The Conviction of Cora Burns by Carolyn Kirby: standout for 2019
Barry Forshaw writes: when delivering my Best of the Year for the FT, I’m often asked if I have any ‘books to look out for in 2019’ — and I alredy have at least one for next year. The Conviction of Cora Burns by Carolyn Kirby — I suspect that will be one of the standout novels for 2019.
No Exit Press acquires ‘compelling’ psychological debut
No Exit Press has acquired a ‘compelling’ psychological thriller from Canadian author Laurie Petrou. Clare Quinlivan, Editorial and Rights Manager at No Exit Press, bought UK and Commonwealth excluding Canada rights to Sister of Mine and a second book by Petrou from Carolyn Buszynski at The Cooke Agency International, on behalf of Martha Webb at CookeMcDermid agency. Clare Quinlivan said, ‘We are absolutely delighted to be publishing Laurie’s debut novel in the UK. Sister of Mine is an utterly captivating thriller that has an effortless literary quality to it that makes it quite remarkable.
The Annotated Big Sleep by Raymond Chandler & Only to Sleep by Lawrence Osborne
Quite how the editors could get this so wrong is hard to compass. An early galley, but even one last ferocious pass might not be enough. The editors should be encouraged to take a blue pencil to cross out the long and pretentious Foreward and Introduction. There are photographs, and long cliched references to other writers from Poe on. The first note, from Poe onwards, includes Conan Doyle, Simenon, Himes and more. The annotations attempt to be not just an analysis of the book but a century of the history of crime fiction
Skin Deep: Liz Nugent talks to Crime Time
n early 2016, I was asked to pitch an idea for a new drama series to a television production company. I immediately sketched out a modern-day King Learesque family story with a few Irish tweaks. Instead of an ancient mythical kingdom, the setting would be a west coast Irish island with a dwindling population and an uncertain future. I had the characters and the setting fixed in my head and I spent a few weeks researching Irish and Scottish island life and talking to people who had grown up on small islands. The importance of this location grew until the island became a character to me.
Danger in the Outback: New Blu-Rays
In an age when suspense/horror films are obliged to deliver the goods every 10 minutes or so, it’s really refreshing to see a film that trusts its audience’s patience and delivers its effects steadily but inexorably. On its first appearance, Long Weekend drew many plaudits for the director’s command of the medium, and the steady accretion of eerie elements is adroitly handled as the macabre climax approaches.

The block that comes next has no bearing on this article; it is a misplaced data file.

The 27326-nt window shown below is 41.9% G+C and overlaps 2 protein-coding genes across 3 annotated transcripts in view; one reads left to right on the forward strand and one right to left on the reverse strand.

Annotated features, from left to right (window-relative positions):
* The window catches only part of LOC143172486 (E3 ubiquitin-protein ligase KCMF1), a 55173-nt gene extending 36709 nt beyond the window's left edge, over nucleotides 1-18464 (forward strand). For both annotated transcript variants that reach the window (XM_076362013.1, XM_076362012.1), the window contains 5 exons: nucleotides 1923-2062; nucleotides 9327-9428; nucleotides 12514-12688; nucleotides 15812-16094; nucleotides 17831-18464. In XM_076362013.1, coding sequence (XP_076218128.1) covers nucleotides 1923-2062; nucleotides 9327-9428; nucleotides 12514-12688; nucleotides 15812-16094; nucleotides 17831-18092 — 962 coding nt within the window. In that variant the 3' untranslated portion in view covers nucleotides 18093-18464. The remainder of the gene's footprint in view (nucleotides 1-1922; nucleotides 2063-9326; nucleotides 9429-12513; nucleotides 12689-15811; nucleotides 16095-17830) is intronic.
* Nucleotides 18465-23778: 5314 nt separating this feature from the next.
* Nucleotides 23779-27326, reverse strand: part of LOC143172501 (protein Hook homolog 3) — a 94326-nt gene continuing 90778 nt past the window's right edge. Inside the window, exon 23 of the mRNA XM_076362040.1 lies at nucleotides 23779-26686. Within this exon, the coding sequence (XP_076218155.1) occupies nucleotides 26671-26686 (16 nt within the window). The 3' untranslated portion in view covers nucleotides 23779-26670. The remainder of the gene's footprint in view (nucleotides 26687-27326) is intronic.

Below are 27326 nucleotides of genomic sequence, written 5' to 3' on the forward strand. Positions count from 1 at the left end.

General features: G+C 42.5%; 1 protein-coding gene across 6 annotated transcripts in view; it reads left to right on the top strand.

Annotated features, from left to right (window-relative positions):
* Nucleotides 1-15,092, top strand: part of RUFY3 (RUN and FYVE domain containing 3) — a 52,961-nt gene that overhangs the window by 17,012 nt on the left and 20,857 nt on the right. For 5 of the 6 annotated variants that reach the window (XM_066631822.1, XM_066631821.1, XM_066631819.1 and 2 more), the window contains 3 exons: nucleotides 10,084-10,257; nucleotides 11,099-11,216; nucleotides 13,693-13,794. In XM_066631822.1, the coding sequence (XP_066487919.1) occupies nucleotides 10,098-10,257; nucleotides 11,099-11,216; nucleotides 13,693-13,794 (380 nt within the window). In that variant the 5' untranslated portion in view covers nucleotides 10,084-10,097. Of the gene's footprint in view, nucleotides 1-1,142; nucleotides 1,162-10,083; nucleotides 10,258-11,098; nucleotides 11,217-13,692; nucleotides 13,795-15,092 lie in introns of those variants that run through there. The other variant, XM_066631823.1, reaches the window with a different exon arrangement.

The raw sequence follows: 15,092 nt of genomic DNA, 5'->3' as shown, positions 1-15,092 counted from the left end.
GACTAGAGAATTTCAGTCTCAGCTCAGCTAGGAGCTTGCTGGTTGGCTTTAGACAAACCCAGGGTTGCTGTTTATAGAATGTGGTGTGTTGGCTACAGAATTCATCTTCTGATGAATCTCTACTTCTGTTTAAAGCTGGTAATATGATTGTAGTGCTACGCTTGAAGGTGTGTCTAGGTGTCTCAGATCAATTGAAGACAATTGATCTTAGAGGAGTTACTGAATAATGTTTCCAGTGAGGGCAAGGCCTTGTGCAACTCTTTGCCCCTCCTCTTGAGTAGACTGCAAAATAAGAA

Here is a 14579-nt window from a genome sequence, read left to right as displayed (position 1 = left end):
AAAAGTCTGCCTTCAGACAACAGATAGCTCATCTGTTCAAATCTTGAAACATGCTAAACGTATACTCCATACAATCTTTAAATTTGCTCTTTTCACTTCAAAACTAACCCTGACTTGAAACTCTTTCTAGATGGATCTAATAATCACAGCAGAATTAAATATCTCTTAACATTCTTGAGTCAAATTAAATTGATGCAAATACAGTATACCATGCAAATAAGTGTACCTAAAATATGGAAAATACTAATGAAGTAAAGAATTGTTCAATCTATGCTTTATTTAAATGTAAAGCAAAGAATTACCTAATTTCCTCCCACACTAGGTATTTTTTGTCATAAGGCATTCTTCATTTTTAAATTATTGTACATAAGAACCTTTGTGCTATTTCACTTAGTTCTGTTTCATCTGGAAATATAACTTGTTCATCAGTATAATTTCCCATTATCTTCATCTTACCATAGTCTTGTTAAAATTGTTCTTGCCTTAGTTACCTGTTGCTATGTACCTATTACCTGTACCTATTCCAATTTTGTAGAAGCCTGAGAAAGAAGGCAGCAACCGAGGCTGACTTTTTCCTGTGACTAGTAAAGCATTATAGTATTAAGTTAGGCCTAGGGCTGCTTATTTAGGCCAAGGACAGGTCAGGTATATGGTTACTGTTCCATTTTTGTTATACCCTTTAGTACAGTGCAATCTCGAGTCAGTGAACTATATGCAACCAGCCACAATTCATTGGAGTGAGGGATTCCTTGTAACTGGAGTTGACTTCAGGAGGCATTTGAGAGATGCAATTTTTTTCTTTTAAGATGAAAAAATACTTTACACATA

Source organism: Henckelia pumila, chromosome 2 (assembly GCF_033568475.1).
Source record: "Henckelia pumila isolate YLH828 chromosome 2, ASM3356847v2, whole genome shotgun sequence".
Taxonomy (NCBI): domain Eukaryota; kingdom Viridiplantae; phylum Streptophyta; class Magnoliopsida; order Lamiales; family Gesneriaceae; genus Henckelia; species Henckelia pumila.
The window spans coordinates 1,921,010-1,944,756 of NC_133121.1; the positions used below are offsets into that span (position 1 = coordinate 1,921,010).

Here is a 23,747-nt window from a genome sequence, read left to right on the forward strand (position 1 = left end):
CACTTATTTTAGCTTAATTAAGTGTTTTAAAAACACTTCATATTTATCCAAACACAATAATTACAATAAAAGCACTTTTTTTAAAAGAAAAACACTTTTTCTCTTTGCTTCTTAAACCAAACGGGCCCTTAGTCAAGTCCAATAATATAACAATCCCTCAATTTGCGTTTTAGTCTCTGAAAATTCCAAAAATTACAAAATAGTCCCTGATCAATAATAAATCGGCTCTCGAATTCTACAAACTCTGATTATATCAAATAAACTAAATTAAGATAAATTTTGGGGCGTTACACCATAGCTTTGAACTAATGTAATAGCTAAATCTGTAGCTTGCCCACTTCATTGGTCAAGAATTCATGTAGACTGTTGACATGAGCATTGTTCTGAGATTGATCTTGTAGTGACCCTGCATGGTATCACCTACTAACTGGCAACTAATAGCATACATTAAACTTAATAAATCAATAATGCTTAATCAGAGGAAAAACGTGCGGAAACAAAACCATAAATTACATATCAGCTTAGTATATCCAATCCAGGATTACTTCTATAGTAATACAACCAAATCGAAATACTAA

The Selected Adventures and Memoirs of Sherlock Homes by Sir Arthur Conan Doyle
This very handsome edition of some of Conan Doyle’s most iconic stories is not only a beautiful thing presented in the classic Folio Society livery, but it makes the perfect one-stop entry point for those who might be new to the Holmes canon – and there will always be people in that position, won’t there? Conan Doyle’s imperishable creation is one of the best-known characters in world fiction, with current iterations (such as Benedict Cumberbatch’s modern-day version) still captivating admirers
Emceeing the Daggers, Joel Grey-style
The next time that the Crime Writers’ Association asks me to be MC for the Dagger Awards dinner (if, that is, they ever do again), I may do it in the style of Joel Grey in Cabaret. I will go for a chalk white face and rouged lips, and begin the evening with a chorus of Wilkommen, Bienvenue, Welcome. For the 2018 dinner at London’s Grange hotel, however, it was just a question of checking that the moths hadn’t got to my dress suit so that if I had a picture taken (like the one accompanying this piece with Dagger winners Michael Connelly and Steve Kavanagh) I would be at least partially presentable.